Vermont National Guard Logo News
News | April 24, 2016

Recruit Sustainment Program prepares Soldiers

By Spc. Avery Cunningham 172nd Public Affairs Detachment

For many Soldiers, basic training is a pivotal starting point in their military career. In basic training, recruits are taught how to be a Soldier in the U.S. Army and are prepared mentally and physically for their careers. Not everyone makes it through basic training; those who don't are called "training pipeline losses."

To prevent these losses, the Army National Guard designed the Recruit Sustainment Program (RSP) to prepare and educate Soldiers for the realities of basic training. Since instituting the program the number of guardsmen discharged during training has reduced.

"What we've done in RSP is we have a controlled environment where the instructors and cadre members are well trained to educate recruits on what they need to focus on for Basic Training," said Capt. John Lescure, Recruit Sustainment Company commander, Vermont National Guard. "They learn how to wear a uniform, they learn the rank, they learn how they're supposed to get paid, and they learn the programs the military has initiated."

"A lot of the skills I learned here I used right off the bat and it helped set me apart," said Pfc. Zebulon Benoit, a Soldier with the Recruit Sustainment Company who has completed his training. Because of the program, Benoit was a step ahead of his peers.

The program is focused on all aspects of the basic training experience. "We try to manage that expectation and make sure they're prepared for the emotional stress that they're going to feel at basic training, and the physical stress that they're going to encounter," said Lescure.

The exercises at the RSP help to further skills that make a Soldier successful. "We do a lot of team building exercises," said Pvt. Hunter Brouillette, a soldier with the Recruit Sustainment Company. "Since I started coming here I learned to work in teams."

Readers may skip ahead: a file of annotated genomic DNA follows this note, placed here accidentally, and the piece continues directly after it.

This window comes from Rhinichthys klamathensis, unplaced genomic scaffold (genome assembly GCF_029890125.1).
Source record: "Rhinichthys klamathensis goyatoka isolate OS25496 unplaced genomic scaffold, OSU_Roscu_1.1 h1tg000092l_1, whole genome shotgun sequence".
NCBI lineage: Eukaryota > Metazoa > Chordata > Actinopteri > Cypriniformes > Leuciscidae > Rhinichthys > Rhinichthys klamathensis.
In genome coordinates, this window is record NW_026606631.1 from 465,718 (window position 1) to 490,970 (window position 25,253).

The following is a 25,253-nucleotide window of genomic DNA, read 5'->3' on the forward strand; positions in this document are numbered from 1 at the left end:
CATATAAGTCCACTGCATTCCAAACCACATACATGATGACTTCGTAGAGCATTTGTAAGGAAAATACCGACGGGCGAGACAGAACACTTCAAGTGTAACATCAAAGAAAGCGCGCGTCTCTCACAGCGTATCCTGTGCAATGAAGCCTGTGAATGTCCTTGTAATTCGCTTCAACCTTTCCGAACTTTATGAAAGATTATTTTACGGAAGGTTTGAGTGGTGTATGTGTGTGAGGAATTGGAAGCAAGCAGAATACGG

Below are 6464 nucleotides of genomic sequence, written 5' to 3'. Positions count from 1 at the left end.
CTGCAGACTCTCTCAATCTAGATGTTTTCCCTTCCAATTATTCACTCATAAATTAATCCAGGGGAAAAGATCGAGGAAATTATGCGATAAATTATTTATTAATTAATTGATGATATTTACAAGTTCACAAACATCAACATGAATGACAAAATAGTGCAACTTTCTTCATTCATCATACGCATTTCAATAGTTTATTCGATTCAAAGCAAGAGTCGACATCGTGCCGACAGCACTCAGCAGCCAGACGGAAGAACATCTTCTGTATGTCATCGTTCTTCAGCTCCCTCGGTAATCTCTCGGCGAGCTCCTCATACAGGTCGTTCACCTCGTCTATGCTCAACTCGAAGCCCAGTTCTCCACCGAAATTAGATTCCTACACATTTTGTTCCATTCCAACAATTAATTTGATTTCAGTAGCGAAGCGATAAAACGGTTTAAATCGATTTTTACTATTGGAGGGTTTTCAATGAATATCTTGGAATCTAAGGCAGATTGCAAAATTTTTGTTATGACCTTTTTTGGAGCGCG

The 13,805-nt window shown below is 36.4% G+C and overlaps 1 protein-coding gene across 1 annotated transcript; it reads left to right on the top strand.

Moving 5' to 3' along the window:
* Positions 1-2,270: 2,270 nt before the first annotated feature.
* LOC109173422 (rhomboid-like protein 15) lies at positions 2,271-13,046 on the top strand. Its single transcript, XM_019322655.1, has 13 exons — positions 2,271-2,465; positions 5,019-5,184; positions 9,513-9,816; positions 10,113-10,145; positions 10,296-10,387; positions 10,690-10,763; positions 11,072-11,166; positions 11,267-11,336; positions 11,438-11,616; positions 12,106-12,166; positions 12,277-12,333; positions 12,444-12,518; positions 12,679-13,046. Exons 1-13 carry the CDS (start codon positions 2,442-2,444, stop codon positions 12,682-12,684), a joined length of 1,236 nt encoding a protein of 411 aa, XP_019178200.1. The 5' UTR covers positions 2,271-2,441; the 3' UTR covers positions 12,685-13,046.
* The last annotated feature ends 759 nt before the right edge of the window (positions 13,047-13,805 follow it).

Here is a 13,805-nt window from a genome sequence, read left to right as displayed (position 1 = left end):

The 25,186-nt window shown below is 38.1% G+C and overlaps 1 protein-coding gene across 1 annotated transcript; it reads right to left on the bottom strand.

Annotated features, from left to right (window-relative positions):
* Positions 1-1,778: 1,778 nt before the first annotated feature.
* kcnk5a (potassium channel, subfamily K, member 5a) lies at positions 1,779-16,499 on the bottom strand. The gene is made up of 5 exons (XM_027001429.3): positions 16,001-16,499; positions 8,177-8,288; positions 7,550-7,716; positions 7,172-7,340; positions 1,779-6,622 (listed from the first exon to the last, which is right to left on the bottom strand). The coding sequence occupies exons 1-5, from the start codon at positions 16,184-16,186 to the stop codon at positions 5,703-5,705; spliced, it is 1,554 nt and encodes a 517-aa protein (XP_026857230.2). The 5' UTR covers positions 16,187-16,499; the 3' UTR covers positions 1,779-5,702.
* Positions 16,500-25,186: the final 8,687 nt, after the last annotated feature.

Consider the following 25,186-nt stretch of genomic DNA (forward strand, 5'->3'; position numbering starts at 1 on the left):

Though the program focuses on teaching Soldiers the necessary skills and attitude for excelling in basic, it is also the Soldiers' first introduction to life in the National Guard. "All they've done up to that point is work with a recruiter, go to MEPS (Medical Entrance Processing Station) and that may be all they know of the military," said Lescure.

So the RSP is structured to introduce Soldiers to what is available to them and what jobs there are in the National Guard. "No matter what their MOS (Military Occupational Specialty) is we're going to tell them a little bit about that, so they can remain excited while at basic training about coming back to the unit they're going to be assigned to," said Lescure.

Despite the effectiveness of the program, there is still a way for Soldiers to improve. "The more questions you ask, the more you're going to learn. The more you learn, the better prepared you are for when you get there," said Benoit.

Giving Soldiers the opportunity to see outside of the Recruit Sustainment Program helps give them the motivation to finish training. "We've seen a lot of unit commanders, unit first sergeants, platoon sergeants, platoon leaders, come and visit RSP, and we really encourage that because we want these recruits to understand what they're coming back to after they go to basic training and AIT (Advanced Individual Training)," says Lescure. "What really keeps them going is knowing the unit they're going to go to when they get back."
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